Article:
Natural gas is in scarce supply. Crude-oil production is winding down. The last nuclear power plant was ordered in July 1973. No meaningful alternative fuels exist. In short, Americans are heading toward their first major energy crunch since the 1970s. The early warning sign: a shortage of natural gas last winter sent home-heating bills spiraling upward. They are expected to keep rising. Higher prices are erasing jobs. The effects will ripple through the economy.
Abundant supplies of crude oil worldwide are no bargain either. Americans are paying inflated prices for gasoline and other petroleum products. The bloated bills will more than wipe out the savings from this year's multibillion-dollar tax cut. For all this, you can thank more than three decades of bungled energy policies by a succession of Congresses and Presidents. Get ready for more bungling.
If all goes according to plan, the U.S. Senate in the next few weeks will follow the House and approve the latest in a long line of national energy policies. This one incorporates a favorite initiative of President George W. Bush's--the hydrogen-powered car. In his State of the Union address in January, the President proposed "$1.2 billion in research funding so that America can lead the world in developing clean, hydrogen-powered automobiles." As the President explained, his goal was "to promote energy independence ... in ways that generations before us could not have imagined."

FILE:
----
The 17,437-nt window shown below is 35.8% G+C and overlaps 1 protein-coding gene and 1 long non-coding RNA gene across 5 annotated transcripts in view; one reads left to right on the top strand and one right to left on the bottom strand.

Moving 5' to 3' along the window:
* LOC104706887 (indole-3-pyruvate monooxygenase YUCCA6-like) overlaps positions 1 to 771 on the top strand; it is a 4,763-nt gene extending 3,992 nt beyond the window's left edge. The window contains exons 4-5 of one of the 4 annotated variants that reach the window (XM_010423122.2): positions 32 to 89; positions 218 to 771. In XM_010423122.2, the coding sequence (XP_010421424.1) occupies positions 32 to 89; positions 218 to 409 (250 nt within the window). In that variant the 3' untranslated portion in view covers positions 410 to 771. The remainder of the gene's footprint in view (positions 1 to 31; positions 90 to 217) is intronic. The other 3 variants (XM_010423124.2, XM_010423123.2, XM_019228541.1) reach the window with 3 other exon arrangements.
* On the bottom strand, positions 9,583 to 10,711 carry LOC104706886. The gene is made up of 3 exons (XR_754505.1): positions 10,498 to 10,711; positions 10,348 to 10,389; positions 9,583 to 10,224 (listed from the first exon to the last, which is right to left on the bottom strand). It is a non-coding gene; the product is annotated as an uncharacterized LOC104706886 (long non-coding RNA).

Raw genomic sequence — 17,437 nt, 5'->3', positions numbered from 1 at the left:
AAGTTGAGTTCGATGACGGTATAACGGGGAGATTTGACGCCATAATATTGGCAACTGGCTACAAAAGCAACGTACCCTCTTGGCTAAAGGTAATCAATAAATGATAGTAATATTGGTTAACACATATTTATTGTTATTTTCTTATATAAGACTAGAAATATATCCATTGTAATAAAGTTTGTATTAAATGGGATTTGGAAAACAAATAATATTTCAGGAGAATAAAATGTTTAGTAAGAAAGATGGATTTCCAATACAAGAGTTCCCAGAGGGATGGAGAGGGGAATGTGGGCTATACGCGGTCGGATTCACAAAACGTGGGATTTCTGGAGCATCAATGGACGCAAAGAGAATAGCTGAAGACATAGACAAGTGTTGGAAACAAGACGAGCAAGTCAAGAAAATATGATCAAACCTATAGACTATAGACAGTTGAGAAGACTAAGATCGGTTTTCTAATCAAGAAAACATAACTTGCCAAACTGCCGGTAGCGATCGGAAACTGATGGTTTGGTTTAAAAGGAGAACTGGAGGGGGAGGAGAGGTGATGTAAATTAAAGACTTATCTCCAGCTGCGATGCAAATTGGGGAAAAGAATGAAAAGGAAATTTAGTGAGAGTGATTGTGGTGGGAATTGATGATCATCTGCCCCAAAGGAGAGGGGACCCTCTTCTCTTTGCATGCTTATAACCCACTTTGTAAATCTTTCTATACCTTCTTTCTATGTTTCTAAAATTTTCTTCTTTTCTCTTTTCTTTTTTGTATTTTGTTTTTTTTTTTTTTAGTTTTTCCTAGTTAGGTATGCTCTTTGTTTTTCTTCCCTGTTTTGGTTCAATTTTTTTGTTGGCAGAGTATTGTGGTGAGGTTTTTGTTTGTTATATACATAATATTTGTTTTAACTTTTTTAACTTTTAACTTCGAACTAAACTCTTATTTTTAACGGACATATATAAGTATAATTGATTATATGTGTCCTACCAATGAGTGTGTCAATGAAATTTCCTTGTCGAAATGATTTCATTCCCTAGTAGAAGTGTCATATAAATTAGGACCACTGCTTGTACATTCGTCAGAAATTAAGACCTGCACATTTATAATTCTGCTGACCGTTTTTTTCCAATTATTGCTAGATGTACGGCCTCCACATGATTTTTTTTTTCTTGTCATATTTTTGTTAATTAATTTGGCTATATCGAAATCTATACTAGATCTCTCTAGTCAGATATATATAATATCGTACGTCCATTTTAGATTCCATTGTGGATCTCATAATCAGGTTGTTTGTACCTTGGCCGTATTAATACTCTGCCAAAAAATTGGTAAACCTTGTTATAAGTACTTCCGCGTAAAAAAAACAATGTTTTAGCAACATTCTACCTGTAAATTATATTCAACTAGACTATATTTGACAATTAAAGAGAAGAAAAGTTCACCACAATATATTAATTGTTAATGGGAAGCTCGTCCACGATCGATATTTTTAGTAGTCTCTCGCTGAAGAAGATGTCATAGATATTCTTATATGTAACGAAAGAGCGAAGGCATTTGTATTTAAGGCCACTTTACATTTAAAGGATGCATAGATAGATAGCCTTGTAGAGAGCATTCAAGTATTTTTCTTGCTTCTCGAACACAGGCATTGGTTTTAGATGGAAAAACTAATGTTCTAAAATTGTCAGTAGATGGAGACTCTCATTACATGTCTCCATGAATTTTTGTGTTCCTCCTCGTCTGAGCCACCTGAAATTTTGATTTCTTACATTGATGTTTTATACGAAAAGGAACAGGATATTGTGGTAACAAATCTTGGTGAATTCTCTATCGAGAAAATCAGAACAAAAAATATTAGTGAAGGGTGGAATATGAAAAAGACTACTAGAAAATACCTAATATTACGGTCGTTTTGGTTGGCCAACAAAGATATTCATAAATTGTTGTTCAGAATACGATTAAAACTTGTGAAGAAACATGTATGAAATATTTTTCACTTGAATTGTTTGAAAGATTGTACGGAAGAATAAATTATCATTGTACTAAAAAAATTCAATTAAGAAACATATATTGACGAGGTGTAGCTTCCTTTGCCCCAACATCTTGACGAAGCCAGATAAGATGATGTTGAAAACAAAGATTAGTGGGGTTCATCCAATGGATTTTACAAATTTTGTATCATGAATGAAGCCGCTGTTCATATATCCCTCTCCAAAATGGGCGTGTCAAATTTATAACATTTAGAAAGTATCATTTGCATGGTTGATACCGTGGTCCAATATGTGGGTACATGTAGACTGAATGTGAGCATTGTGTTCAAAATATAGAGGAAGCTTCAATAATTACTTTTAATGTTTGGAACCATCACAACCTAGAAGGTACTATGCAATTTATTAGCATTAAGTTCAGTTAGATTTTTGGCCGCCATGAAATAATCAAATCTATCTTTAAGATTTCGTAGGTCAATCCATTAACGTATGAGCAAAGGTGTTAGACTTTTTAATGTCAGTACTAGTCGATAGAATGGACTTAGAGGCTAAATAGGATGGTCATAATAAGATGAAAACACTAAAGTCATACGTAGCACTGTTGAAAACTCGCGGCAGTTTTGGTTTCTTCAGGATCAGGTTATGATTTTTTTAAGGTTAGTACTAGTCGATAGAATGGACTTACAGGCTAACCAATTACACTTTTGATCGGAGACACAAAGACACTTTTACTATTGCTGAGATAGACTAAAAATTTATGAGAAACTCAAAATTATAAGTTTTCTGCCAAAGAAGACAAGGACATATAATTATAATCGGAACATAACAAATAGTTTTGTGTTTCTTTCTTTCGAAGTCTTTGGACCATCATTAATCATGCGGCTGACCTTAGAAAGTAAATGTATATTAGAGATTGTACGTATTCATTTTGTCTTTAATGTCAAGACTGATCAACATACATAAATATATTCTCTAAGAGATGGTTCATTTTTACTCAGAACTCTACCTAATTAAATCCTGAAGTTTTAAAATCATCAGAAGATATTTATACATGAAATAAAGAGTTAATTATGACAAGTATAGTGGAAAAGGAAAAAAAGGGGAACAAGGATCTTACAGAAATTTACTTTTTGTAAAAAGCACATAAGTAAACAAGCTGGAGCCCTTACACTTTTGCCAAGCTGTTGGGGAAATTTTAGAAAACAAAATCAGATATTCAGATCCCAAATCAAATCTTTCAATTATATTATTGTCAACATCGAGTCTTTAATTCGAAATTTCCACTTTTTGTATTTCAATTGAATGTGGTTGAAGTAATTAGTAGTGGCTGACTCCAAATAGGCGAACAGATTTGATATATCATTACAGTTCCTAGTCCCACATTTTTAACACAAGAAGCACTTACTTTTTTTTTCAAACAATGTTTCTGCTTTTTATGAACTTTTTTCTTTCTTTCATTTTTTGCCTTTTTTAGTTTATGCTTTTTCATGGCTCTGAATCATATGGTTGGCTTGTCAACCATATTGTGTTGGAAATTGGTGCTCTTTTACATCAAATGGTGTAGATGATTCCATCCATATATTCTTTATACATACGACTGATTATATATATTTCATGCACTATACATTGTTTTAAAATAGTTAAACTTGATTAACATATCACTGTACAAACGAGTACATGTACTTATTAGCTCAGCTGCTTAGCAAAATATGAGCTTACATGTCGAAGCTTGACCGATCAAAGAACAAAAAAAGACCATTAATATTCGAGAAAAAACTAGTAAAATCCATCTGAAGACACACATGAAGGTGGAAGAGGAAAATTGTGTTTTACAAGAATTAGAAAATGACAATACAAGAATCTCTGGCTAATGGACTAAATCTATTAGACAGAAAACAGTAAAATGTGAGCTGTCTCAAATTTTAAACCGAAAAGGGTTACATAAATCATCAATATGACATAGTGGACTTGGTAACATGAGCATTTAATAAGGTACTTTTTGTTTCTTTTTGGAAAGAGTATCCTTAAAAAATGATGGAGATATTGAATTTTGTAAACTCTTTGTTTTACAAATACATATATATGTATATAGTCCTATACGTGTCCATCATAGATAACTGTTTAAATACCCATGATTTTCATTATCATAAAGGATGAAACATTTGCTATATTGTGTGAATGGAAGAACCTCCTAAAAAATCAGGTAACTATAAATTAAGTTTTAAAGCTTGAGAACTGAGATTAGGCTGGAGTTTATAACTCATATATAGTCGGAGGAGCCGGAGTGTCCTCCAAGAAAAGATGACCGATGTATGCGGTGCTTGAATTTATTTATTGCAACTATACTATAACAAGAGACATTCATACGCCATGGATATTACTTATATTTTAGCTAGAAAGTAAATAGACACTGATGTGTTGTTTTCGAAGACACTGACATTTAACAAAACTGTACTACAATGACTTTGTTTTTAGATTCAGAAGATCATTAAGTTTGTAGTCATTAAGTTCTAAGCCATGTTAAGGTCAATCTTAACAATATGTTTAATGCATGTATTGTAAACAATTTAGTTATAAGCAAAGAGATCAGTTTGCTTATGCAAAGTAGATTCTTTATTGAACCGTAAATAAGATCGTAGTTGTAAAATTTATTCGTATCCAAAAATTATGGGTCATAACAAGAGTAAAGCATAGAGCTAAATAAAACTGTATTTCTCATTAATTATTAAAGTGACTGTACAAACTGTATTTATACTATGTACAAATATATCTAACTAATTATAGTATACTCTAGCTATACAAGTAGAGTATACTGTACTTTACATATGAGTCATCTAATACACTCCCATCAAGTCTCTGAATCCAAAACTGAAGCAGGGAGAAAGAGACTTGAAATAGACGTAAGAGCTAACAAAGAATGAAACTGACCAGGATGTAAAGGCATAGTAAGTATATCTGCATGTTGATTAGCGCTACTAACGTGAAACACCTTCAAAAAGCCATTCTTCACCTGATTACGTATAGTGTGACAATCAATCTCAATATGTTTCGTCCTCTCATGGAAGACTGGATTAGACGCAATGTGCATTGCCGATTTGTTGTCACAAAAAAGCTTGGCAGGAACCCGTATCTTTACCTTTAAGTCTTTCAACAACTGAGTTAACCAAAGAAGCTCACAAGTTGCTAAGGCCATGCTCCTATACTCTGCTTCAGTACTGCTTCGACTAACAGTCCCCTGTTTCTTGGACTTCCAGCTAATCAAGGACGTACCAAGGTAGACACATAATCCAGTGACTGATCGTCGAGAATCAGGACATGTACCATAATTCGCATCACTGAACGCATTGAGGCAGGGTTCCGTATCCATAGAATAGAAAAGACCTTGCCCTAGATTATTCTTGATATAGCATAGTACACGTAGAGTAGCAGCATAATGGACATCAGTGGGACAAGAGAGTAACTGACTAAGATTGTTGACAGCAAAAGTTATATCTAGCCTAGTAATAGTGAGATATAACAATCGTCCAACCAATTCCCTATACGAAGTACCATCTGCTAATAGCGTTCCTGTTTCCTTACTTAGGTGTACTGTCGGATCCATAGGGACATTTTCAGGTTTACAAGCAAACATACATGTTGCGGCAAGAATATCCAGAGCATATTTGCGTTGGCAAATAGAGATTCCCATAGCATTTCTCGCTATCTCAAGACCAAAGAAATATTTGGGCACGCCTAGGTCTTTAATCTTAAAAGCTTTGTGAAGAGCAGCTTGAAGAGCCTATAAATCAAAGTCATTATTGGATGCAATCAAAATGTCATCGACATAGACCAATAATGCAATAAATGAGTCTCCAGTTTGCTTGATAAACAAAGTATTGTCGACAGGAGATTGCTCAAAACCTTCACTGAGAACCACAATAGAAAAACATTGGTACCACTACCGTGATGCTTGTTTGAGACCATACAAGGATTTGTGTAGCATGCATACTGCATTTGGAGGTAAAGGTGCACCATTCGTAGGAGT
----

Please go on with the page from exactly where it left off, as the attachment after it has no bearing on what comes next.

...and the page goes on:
Democrats joined euphoric Republicans in signing on to the proposal. "The supply of hydrogen is inexhaustible," Senator Byron Dorgan, North Dakota Democrat, told his colleagues. "Hydrogen is in water. You can take the energy from the wind and use the electricity in the process of electrolysis, separate the hydrogen from the oxygen and store the hydrogen and use it in vehicles. The fact is, hydrogen is ubiquitous. It is everywhere."
Was this a rare instance of the two parties working together in Washington for the good of the country? Far from it. They've been doing this energy dance off and on for 30 years.
At the time of the first energy crisis, in 1974, President Richard M. Nixon put forth Project Independence to end American reliance on foreign oil through a series of energy programs, among them "hydrogen-fueled vehicles" that could be developed "to enable a shift away from oil." Takeoff date for the new technology: 1990. Members of Congress were enthusiastic about the hydrogen car then too. "Hydrogen offers us great potential as a fuel for the future," said Representative Charles Vanik, Ohio Democrat. Representative Robert Wilson, a California Republican, was equally excited: "We can now look forward to running our automobiles on water."